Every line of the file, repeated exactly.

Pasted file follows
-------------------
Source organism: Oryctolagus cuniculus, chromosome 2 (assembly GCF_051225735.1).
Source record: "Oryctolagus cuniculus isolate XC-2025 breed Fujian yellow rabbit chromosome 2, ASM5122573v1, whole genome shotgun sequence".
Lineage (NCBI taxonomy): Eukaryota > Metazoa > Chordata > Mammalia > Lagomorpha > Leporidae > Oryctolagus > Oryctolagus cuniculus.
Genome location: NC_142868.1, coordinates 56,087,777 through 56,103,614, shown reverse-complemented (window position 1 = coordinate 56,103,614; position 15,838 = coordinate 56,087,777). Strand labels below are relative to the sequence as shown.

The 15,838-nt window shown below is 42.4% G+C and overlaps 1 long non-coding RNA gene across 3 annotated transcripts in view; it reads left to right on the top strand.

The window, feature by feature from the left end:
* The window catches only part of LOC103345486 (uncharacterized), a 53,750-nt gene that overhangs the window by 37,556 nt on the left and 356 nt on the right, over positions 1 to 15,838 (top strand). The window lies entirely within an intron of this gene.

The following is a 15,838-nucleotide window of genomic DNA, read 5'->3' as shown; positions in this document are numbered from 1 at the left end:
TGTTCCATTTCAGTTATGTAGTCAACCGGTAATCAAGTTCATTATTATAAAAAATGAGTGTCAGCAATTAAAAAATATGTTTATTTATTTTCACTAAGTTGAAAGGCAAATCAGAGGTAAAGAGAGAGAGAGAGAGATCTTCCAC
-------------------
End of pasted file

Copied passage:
Source organism: Oryctolagus cuniculus, chromosome 2 (assembly GCF_051225735.1).
Source record: "Oryctolagus cuniculus isolate XC-2025 breed Fujian yellow rabbit chromosome 2, ASM5122573v1, whole genome shotgun sequence".
Lineage (NCBI taxonomy): Eukaryota > Metazoa > Chordata > Mammalia > Lagomorpha > Leporidae > Oryctolagus > Oryctolagus cuniculus.
Genome location: NC_142868.1, coordinates 56,087,777 through 56,103,614, shown reverse-complemented (window position 1 = coordinate 56,103,614; position 15,838 = coordinate 56,087,777). Strand labels below are relative to the sequence as shown.

The 15,838-nt window shown below is 42.4% G+C and overlaps 1 long non-coding RNA gene across 3 annotated transcripts in view; it reads left to right on the top strand.

The window, feature by feature from the left end:
* The window catches only part of LOC103345486 (uncharacterized), a 53,750-nt gene that overhangs the window by 37,556 nt on the left and 356 nt on the right, over positions 1 to 15,838 (top strand). The window lies entirely within an intron of this gene.

The following is a 15,838-nucleotide window of genomic DNA, read 5'->3' as shown; positions in this document are numbered from 1 at the left end:
TGTTCCATTTCAGTTATGTAGTCAACCGGTAATCAAGTTCATTATTATAAAAAATGAGTGTCAGCAATTAAAAAATATGTTTATTTATTTTCACTAAGTTGAAAGGCAAATCAGAGGTAAAGAGAGAGAGAGAGAGATCTTCCAC